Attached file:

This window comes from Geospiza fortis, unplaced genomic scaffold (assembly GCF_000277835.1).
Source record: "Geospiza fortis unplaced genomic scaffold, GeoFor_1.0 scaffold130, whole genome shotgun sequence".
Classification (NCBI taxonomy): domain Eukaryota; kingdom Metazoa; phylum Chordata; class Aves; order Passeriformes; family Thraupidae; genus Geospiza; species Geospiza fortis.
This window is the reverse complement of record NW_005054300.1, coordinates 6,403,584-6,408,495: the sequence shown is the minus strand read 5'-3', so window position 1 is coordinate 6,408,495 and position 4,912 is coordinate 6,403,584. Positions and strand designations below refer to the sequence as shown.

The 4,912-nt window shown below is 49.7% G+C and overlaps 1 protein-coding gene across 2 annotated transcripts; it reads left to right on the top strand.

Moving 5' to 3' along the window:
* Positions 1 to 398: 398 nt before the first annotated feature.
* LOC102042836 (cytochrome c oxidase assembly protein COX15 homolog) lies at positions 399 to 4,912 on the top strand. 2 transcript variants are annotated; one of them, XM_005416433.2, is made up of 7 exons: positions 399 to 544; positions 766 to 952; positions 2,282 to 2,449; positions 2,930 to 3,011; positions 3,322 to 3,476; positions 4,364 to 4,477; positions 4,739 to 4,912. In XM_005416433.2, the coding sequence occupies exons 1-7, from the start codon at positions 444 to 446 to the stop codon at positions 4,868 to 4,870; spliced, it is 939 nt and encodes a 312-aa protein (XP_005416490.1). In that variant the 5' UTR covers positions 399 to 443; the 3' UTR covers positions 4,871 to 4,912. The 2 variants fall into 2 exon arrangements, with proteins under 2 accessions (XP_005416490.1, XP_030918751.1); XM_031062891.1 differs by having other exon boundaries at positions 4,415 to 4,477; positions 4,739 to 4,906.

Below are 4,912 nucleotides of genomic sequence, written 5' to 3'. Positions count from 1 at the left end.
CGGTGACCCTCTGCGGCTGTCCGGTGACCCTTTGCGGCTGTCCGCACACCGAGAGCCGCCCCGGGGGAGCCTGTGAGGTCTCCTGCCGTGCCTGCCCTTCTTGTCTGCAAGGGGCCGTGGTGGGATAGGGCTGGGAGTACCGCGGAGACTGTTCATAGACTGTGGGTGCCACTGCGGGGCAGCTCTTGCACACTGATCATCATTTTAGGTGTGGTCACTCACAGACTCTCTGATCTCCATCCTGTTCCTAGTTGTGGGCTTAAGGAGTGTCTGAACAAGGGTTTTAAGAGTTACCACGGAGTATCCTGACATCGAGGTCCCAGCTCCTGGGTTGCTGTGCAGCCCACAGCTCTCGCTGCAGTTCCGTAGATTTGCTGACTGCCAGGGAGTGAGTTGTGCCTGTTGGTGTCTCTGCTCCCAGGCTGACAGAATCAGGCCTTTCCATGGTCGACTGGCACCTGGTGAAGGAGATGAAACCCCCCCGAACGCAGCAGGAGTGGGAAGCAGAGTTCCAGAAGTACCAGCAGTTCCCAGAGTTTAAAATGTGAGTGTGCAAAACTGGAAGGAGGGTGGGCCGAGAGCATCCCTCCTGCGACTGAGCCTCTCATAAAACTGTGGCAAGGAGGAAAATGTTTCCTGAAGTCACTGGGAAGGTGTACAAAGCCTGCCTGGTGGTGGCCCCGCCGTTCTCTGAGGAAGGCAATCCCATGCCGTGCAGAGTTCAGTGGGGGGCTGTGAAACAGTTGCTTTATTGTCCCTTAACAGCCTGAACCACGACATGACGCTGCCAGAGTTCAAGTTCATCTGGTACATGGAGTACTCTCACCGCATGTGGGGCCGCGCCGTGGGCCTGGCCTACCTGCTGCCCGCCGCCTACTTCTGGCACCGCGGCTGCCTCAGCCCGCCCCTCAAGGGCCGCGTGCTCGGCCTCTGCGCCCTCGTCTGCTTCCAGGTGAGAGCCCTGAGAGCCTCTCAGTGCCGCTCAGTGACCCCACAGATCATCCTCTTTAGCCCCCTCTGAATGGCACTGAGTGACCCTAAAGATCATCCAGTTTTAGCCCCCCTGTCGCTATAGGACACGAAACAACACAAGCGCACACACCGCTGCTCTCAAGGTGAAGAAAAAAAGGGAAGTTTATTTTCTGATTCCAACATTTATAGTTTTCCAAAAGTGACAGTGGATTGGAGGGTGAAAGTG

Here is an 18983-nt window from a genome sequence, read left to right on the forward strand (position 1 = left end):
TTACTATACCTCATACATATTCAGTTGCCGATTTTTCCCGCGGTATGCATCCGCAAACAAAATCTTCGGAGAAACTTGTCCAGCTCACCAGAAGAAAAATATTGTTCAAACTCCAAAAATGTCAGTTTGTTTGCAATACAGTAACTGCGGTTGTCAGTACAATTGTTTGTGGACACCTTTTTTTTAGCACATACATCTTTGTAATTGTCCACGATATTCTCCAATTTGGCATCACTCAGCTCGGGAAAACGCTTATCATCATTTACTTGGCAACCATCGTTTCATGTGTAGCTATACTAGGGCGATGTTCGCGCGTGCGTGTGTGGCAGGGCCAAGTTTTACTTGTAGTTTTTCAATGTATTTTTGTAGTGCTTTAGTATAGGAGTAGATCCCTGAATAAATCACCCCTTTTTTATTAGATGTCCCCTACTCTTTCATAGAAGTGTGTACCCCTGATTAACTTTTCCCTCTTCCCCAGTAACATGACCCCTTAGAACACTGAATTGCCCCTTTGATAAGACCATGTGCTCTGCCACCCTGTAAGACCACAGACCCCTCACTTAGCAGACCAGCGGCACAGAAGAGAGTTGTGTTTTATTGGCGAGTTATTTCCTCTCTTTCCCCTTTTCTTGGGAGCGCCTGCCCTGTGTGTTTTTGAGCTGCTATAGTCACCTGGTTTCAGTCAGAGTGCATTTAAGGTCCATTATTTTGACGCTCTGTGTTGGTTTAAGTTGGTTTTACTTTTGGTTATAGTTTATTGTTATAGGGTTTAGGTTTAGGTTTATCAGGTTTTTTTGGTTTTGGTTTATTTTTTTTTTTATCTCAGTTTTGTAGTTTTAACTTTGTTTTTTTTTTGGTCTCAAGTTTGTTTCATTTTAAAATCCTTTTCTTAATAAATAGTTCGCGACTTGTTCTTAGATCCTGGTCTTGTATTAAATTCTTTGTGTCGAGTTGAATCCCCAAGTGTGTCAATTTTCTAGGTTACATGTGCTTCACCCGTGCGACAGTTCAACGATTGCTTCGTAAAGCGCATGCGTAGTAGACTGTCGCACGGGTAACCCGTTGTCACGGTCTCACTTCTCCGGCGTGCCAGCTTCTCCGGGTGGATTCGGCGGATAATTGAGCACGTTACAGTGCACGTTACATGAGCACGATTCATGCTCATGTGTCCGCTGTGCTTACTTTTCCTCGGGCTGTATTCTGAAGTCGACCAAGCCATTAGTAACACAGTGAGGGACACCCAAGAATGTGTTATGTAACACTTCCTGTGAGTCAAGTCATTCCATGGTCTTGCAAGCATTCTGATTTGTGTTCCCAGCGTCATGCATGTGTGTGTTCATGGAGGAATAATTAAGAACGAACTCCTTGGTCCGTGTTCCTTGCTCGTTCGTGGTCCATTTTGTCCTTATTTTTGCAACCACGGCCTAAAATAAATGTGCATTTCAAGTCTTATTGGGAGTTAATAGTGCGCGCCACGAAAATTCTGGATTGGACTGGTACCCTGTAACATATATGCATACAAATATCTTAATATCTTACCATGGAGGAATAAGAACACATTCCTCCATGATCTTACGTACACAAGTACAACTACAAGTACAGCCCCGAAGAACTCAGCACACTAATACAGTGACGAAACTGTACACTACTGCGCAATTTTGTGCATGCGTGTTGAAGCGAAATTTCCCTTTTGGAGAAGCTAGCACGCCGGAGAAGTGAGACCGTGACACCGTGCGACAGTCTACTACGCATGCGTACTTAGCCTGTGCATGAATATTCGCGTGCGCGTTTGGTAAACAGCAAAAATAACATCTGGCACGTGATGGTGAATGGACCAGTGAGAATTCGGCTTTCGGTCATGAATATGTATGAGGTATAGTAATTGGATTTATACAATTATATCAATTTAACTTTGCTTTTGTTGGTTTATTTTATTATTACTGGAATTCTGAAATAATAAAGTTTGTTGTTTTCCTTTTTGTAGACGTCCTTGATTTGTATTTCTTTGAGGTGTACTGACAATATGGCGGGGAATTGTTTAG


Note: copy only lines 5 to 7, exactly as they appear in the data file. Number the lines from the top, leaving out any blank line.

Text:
The 4,912-nt window shown below is 49.7% G+C and overlaps 1 protein-coding gene across 2 annotated transcripts; it reads left to right on the top strand.

Moving 5' to 3' along the window:
* Positions 1 to 398: 398 nt before the first annotated feature.